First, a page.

U.S. Department of Labor Releases New Proposed Overtime Rules

March 12, 2019

The United States Department of Labor, Wage and Hour Division, has issued a proposed rule to update the salary test for the “white collar” overtime exemptions. The proposed rule would rescind and replace the 2016 Final Rule, which had been invalidated by a federal court in Texas.  While the proposed rule spans over 200 pages, the key provisions are summarized below:

  • Replace the minimum salary of $455/week ($23,660 annually) with $679/week ($35,308 annually). This is a much more modest increase than the $913/week ($47,475 annually) threshold which was contained in the invalidated 2016 Rule.
  • Increase the annual salary level for the Highly Compensated Exemption from $100,000 to $147,414. Notably, this is an even greater increase than the $134,004 salary level set forth in the 2016 Rule.
  • Allow certain non-discretionary bonuses and incentive pay to count towards 10% of the minimum salary levels.
  • Eliminate the automatic increases to the salary level which were built into the 2016 Rule, instead proposing to reassess the salary level every four years through notice and comment rulemaking.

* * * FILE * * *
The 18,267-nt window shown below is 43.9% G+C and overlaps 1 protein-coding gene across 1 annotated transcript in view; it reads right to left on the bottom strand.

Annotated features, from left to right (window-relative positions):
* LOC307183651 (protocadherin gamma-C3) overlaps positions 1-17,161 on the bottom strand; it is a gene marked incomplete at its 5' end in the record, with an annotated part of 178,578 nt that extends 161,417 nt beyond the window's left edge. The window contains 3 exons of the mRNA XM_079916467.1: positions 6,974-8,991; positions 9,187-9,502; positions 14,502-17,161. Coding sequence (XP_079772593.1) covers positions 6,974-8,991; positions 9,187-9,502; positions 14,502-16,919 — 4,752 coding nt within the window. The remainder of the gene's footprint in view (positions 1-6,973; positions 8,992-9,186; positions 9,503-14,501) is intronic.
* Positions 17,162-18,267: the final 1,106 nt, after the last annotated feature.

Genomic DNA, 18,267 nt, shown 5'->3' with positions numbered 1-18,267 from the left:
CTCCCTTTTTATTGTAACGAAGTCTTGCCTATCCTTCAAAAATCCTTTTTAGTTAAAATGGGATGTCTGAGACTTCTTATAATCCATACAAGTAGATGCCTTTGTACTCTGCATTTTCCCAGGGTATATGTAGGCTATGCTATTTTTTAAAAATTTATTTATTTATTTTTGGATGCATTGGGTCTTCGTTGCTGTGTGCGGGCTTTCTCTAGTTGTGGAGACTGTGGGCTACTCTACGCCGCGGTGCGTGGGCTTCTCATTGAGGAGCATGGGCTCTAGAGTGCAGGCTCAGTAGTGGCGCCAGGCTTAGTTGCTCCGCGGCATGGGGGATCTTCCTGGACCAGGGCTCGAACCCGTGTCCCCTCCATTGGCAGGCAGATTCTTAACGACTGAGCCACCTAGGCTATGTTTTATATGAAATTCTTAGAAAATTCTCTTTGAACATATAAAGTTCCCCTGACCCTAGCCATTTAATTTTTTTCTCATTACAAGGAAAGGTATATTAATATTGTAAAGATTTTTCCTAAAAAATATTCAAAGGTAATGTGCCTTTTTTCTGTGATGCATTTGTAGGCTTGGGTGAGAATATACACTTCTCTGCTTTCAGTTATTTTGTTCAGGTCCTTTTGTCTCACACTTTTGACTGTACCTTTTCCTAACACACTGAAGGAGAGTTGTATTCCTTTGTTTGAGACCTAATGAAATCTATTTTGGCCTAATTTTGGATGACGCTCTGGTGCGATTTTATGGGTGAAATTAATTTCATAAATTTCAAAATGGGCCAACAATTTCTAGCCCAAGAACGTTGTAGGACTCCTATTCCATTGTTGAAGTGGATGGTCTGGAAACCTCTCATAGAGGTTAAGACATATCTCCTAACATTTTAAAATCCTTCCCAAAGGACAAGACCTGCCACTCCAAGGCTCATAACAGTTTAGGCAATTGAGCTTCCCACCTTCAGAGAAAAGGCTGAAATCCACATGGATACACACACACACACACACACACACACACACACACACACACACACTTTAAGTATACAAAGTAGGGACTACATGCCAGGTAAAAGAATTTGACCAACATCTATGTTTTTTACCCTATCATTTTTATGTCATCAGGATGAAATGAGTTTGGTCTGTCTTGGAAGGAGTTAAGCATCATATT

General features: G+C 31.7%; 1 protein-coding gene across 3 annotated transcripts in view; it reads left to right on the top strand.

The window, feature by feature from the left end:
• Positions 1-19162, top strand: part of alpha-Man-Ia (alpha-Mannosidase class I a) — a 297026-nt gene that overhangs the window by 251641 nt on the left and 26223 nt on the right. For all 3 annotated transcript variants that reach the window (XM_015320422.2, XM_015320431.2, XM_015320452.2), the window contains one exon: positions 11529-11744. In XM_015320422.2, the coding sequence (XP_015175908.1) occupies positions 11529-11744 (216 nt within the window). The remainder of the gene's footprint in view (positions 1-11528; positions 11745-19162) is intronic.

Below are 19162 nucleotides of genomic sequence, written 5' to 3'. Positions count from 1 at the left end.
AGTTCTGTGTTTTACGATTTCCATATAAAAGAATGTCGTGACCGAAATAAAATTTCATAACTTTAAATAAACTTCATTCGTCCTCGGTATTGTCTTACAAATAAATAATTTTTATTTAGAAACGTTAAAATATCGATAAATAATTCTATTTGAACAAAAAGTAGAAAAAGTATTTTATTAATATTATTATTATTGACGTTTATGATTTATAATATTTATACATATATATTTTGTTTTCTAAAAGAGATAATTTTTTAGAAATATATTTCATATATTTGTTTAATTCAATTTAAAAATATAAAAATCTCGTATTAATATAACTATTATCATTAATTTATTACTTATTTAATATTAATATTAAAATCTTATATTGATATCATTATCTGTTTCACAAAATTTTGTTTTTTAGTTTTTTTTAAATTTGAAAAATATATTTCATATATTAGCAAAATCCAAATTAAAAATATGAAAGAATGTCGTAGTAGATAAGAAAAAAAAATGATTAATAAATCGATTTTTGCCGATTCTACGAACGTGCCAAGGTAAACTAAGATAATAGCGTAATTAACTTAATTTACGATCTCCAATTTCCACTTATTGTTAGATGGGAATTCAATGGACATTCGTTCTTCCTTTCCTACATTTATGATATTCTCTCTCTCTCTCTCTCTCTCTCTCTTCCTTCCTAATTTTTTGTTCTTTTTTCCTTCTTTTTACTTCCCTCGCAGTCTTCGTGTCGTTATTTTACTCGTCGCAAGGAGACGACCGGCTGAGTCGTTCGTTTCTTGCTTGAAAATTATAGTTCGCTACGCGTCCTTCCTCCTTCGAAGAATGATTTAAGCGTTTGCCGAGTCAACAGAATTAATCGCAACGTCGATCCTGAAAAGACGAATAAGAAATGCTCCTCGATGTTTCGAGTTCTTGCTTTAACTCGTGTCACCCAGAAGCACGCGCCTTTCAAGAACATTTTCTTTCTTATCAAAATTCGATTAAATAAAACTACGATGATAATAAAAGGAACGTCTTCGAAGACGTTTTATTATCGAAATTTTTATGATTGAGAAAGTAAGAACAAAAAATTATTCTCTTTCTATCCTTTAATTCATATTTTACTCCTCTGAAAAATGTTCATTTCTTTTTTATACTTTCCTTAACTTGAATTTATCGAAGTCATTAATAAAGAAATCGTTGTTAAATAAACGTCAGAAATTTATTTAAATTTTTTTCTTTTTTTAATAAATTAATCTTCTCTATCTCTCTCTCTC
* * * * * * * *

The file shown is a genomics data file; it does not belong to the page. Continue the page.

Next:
The proposed rule must go through a comment period and is subject to further modification. The Department of Labor currently has a target implementation date of January 2020.  While it is entirely possible that the salary thresholds may change, or that the implementation date may be pushed back, employers should begin to plan and budget for the possibility that the new rule and salary levels may become effective at the start of next year.  We will continue to update our guidance as the proposed rule progresses through the comment and approval process.

This Labor & Employment Update is intended to keep readers current on developments in the law, and is not intended to be legal advice. If you have any questions, please contact authors Michael D. Jones at 215.851.8461 or mdjones@eckertseamans.com, or any other attorney at Eckert Seamans with whom you have been working.

© Eckert Seamans Cherin & Mellott, LLC, 2019, all rights reserved.

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Michael D. Jones

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